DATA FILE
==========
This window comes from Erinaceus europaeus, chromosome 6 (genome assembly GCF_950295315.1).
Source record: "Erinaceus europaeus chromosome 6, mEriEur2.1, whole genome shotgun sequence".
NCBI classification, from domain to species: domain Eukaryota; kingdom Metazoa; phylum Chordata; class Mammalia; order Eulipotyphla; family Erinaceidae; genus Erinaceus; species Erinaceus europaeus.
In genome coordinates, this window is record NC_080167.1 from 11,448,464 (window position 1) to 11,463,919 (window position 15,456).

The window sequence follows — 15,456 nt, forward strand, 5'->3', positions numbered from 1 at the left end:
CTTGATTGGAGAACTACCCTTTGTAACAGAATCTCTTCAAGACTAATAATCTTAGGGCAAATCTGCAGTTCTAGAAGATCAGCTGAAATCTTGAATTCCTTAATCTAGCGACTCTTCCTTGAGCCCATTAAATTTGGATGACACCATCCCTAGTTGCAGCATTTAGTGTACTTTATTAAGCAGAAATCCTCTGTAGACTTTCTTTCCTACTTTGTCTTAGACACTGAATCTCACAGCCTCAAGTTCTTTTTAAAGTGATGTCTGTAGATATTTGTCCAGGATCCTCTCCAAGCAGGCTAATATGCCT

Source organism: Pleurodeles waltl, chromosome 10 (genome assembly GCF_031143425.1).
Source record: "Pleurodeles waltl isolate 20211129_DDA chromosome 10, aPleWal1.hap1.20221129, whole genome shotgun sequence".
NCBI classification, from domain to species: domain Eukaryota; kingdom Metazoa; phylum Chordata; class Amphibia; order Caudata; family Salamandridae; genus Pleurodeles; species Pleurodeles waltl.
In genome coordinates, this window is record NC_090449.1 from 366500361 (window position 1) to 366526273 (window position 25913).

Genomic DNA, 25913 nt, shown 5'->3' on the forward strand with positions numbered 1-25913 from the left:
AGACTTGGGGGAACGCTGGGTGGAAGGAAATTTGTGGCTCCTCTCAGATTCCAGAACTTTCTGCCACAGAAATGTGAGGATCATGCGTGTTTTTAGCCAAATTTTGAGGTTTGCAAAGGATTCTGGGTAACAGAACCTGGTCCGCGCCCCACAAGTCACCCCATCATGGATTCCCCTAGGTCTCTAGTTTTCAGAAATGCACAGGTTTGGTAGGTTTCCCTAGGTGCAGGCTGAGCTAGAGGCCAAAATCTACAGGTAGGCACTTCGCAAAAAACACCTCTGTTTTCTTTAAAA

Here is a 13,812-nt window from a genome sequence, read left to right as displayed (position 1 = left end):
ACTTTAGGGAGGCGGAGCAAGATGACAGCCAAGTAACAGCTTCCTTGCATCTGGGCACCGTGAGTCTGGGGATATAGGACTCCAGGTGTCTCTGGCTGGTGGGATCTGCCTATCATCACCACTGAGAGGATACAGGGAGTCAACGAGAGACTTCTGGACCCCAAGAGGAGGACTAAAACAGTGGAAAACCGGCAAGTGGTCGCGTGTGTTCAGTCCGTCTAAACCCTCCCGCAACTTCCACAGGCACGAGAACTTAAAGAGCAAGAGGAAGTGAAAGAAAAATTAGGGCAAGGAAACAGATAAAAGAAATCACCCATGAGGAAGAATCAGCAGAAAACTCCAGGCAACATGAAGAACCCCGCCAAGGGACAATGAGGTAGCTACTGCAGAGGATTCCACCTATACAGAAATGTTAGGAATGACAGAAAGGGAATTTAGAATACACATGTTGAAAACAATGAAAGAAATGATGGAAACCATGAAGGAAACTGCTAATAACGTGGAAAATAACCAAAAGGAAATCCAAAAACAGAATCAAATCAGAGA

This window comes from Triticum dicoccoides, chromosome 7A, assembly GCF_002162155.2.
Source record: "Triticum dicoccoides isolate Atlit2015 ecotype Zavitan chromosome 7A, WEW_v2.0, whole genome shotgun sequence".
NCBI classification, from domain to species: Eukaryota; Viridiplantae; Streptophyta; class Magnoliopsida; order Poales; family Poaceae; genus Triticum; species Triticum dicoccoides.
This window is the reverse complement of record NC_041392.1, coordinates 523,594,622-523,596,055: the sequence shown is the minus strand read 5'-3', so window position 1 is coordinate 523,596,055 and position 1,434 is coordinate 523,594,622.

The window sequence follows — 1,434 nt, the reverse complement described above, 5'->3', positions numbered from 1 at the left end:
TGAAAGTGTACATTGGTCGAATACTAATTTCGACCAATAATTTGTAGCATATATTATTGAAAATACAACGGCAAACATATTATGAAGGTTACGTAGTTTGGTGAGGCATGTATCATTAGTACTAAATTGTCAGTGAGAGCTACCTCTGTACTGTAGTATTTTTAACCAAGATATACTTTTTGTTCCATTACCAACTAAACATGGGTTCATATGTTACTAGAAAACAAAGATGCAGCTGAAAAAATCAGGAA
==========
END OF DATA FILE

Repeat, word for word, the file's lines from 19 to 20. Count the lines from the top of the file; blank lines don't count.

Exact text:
The window sequence follows — 1,434 nt, the reverse complement described above, 5'->3', positions numbered from 1 at the left end:
TGAAAGTGTACATTGGTCGAATACTAATTTCGACCAATAATTTGTAGCATATATTATTGAAAATACAACGGCAAACATATTATGAAGGTTACGTAGTTTGGTGAGGCATGTATCATTAGTACTAAATTGTCAGTGAGAGCTACCTCTGTACTGTAGTATTTTTAACCAAGATATACTTTTTGTTCCATTACCAACTAAACATGGGTTCATATGTTACTAGAAAACAAAGATGCAGCTGAAAAAATCAGGAA